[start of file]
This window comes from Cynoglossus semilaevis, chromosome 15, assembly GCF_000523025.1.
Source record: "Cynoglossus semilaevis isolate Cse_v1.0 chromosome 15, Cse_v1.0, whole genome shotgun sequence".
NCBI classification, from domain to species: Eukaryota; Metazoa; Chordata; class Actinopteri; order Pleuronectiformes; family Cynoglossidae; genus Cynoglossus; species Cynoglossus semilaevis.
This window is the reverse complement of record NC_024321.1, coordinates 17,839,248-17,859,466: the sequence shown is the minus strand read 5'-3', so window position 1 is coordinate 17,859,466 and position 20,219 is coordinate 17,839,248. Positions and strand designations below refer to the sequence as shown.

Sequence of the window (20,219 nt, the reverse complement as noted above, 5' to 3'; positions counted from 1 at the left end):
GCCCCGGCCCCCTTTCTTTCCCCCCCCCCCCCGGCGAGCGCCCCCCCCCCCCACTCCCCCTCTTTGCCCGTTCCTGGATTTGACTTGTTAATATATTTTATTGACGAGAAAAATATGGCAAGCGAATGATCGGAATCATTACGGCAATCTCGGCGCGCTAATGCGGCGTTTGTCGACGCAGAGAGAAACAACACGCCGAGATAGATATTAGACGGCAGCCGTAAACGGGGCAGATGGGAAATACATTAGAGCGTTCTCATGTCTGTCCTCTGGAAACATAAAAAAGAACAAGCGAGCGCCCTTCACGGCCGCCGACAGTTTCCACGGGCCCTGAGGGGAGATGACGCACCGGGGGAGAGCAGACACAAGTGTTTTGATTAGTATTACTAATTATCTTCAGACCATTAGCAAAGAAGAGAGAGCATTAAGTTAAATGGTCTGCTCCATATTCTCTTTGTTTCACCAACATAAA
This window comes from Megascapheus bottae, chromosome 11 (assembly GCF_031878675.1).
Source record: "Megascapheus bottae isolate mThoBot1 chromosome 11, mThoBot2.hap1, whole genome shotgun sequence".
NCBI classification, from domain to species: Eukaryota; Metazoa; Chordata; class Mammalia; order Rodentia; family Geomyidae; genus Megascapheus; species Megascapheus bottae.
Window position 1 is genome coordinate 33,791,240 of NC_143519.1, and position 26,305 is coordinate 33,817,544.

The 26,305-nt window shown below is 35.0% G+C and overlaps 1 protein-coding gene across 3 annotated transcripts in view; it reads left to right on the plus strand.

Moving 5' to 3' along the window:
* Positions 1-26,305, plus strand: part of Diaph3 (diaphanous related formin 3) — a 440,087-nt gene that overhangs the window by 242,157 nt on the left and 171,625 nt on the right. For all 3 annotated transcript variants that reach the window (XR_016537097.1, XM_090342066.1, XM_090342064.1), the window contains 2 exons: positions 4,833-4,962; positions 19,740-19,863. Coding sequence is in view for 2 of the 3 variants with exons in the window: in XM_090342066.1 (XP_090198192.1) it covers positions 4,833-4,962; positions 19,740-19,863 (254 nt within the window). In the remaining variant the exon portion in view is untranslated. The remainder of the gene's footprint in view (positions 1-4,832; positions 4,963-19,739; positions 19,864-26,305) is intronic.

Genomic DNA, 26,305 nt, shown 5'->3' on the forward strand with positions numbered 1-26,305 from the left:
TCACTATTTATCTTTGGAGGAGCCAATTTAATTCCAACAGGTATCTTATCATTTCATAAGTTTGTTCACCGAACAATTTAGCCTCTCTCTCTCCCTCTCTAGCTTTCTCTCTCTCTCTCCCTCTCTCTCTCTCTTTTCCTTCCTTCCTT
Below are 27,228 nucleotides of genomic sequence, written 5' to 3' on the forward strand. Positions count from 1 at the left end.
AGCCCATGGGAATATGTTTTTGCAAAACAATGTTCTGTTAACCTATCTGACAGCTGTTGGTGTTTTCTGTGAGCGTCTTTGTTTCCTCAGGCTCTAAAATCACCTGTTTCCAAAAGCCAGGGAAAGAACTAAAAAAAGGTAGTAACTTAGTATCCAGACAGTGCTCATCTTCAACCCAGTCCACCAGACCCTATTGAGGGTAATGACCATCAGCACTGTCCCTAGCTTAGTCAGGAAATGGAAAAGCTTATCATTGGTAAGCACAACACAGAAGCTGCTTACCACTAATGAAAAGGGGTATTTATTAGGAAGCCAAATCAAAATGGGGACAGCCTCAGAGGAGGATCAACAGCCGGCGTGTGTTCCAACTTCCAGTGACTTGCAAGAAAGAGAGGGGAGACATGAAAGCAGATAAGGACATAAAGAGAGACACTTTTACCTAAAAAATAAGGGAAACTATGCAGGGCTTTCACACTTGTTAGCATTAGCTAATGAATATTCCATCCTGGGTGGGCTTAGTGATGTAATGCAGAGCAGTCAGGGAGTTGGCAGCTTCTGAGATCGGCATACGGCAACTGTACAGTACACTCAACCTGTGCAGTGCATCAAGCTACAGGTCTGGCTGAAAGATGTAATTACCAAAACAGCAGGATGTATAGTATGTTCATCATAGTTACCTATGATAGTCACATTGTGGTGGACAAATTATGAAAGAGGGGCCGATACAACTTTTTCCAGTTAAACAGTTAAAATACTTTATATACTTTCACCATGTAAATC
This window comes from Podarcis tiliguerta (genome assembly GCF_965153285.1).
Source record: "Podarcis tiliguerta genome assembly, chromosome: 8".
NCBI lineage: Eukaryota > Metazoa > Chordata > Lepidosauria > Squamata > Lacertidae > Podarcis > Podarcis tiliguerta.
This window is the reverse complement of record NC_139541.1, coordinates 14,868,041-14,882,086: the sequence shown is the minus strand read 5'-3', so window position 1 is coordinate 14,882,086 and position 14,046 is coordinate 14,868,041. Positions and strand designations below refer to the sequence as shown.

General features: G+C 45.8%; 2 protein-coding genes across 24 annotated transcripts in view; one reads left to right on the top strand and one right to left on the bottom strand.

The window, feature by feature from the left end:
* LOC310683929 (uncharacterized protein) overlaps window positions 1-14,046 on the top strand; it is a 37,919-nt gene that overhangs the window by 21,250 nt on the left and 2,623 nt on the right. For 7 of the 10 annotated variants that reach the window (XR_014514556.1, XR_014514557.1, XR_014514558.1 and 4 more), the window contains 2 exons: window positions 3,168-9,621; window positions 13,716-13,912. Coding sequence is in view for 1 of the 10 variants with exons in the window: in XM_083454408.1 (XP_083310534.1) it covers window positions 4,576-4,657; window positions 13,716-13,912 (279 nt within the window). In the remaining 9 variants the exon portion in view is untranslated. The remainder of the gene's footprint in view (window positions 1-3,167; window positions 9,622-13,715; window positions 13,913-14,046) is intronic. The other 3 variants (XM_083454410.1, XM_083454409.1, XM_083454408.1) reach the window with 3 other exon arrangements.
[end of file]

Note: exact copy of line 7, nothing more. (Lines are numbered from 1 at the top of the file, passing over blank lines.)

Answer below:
This window comes from Megascapheus bottae, chromosome 11 (assembly GCF_031878675.1).